When he checked himself out two days later, all he wanted to do was to get home – firstly to his apartment, and then to Australia. He got across back on to Manhattan, and tried to catch the subway back down to the neighbourhood where he lived. He was wearing the same t-shirt and shorts, now torn and dishevelled, that he was wearing when he went skating two days earlier. He had no money, and no ID.

On the day of 9/11, and the next day, the authorities were letting people ride the subway for free, obviously just to get them out of the area . Hundreds of people were still searching for loved ones, it was still an unholy mess. When he came to the ticket counter and explained his circumstances, the ticket seller shrugged his shoulders, and said – “yesterday was free, today it’s a dollar-fifty.”

An African-American lady standing nearby overheard the exchange. As Richard turned away, bewildered, she stepped up to the ticket booth and paid his fare. He thanked her, and headed back to his apartment building in Manhattan.

He couldn’t get near it. The building was severely damaged with the fallout from the crashing towers, and a policeman wouldn’t let him through anyway because he had no ID. Shock finally kicked in, and he wandered the streets, appalled at shopkeepers selling pictures of people jumping out of the towers. He suffered the indignity of “tourists” taking his photo as he sat crying on the sidewalk. He witnessed looting. To this day, he suffers from severe back pain.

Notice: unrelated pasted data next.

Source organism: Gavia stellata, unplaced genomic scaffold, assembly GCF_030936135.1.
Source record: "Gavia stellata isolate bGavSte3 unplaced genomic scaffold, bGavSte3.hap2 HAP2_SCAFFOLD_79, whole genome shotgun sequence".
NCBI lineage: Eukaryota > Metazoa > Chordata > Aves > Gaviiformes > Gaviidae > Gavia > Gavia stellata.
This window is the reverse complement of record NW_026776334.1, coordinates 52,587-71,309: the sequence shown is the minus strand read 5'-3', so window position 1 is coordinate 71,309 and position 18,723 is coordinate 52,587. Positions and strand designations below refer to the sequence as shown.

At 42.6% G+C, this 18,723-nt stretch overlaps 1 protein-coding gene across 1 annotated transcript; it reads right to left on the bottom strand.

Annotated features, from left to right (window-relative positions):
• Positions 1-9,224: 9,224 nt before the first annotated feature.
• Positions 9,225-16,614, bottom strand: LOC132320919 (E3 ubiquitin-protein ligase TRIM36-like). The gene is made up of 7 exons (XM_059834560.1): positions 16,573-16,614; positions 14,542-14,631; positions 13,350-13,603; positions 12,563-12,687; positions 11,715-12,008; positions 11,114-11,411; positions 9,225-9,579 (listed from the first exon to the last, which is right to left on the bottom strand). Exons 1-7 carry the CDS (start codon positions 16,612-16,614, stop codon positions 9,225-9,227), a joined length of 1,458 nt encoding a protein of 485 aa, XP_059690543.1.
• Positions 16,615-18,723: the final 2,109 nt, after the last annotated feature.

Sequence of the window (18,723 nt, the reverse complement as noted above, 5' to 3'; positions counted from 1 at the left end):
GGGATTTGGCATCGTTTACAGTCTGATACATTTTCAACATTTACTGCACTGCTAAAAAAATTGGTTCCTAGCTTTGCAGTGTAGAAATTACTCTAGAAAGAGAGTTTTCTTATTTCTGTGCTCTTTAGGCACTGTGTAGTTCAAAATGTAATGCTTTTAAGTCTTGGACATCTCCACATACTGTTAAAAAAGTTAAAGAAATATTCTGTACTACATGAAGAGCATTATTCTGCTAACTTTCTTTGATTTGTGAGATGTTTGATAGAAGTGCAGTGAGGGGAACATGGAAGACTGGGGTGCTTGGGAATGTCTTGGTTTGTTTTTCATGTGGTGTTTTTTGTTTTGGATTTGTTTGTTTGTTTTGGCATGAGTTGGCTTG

There were of course, plenty of tales of heroism that emerged over the next few days. Firefighters, policemen risking their lives, people working around the clock to search for survivors and to uncover bodies. There was not so much written or said about this ugly dark side.